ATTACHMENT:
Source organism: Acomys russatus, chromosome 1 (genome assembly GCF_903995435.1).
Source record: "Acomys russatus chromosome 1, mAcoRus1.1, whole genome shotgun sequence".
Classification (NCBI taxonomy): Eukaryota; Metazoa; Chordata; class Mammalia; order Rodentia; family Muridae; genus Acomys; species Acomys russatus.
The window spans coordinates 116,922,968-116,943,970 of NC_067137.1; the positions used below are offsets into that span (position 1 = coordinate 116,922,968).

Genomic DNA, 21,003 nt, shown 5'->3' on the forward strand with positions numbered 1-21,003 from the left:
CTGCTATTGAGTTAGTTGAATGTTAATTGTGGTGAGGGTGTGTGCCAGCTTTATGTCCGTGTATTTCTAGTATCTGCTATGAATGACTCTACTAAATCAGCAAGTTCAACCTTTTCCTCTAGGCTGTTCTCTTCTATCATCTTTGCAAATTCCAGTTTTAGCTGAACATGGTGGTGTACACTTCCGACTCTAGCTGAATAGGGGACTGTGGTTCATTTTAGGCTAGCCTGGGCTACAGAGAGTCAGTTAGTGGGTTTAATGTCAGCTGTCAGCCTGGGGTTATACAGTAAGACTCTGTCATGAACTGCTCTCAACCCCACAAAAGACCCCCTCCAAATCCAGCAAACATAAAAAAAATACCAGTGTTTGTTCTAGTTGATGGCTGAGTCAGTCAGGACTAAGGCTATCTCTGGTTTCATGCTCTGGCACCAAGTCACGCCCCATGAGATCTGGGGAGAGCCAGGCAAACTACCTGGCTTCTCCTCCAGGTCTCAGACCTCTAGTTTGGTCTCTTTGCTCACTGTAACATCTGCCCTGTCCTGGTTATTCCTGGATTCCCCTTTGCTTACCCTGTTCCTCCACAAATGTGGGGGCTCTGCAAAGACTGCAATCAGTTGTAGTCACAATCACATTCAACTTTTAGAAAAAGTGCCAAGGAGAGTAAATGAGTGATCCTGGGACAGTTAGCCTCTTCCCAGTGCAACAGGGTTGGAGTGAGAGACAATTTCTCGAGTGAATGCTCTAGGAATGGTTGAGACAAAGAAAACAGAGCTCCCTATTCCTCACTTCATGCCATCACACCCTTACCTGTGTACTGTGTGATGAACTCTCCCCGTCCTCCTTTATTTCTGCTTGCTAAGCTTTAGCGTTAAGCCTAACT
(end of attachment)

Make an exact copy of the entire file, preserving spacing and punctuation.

Source organism: Acomys russatus, chromosome 1 (genome assembly GCF_903995435.1).
Source record: "Acomys russatus chromosome 1, mAcoRus1.1, whole genome shotgun sequence".
Classification (NCBI taxonomy): Eukaryota; Metazoa; Chordata; class Mammalia; order Rodentia; family Muridae; genus Acomys; species Acomys russatus.
The window spans coordinates 116,922,968-116,943,970 of NC_067137.1; the positions used below are offsets into that span (position 1 = coordinate 116,922,968).

Genomic DNA, 21,003 nt, shown 5'->3' on the forward strand with positions numbered 1-21,003 from the left:
CTGCTATTGAGTTAGTTGAATGTTAATTGTGGTGAGGGTGTGTGCCAGCTTTATGTCCGTGTATTTCTAGTATCTGCTATGAATGACTCTACTAAATCAGCAAGTTCAACCTTTTCCTCTAGGCTGTTCTCTTCTATCATCTTTGCAAATTCCAGTTTTAGCTGAACATGGTGGTGTACACTTCCGACTCTAGCTGAATAGGGGACTGTGGTTCATTTTAGGCTAGCCTGGGCTACAGAGAGTCAGTTAGTGGGTTTAATGTCAGCTGTCAGCCTGGGGTTATACAGTAAGACTCTGTCATGAACTGCTCTCAACCCCACAAAAGACCCCCTCCAAATCCAGCAAACATAAAAAAAATACCAGTGTTTGTTCTAGTTGATGGCTGAGTCAGTCAGGACTAAGGCTATCTCTGGTTTCATGCTCTGGCACCAAGTCACGCCCCATGAGATCTGGGGAGAGCCAGGCAAACTACCTGGCTTCTCCTCCAGGTCTCAGACCTCTAGTTTGGTCTCTTTGCTCACTGTAACATCTGCCCTGTCCTGGTTATTCCTGGATTCCCCTTTGCTTACCCTGTTCCTCCACAAATGTGGGGGCTCTGCAAAGACTGCAATCAGTTGTAGTCACAATCACATTCAACTTTTAGAAAAAGTGCCAAGGAGAGTAAATGAGTGATCCTGGGACAGTTAGCCTCTTCCCAGTGCAACAGGGTTGGAGTGAGAGACAATTTCTCGAGTGAATGCTCTAGGAATGGTTGAGACAAAGAAAACAGAGCTCCCTATTCCTCACTTCATGCCATCACACCCTTACCTGTGTACTGTGTGATGAACTCTCCCCGTCCTCCTTTATTTCTGCTTGCTAAGCTTTAGCGTTAAGCCTAACT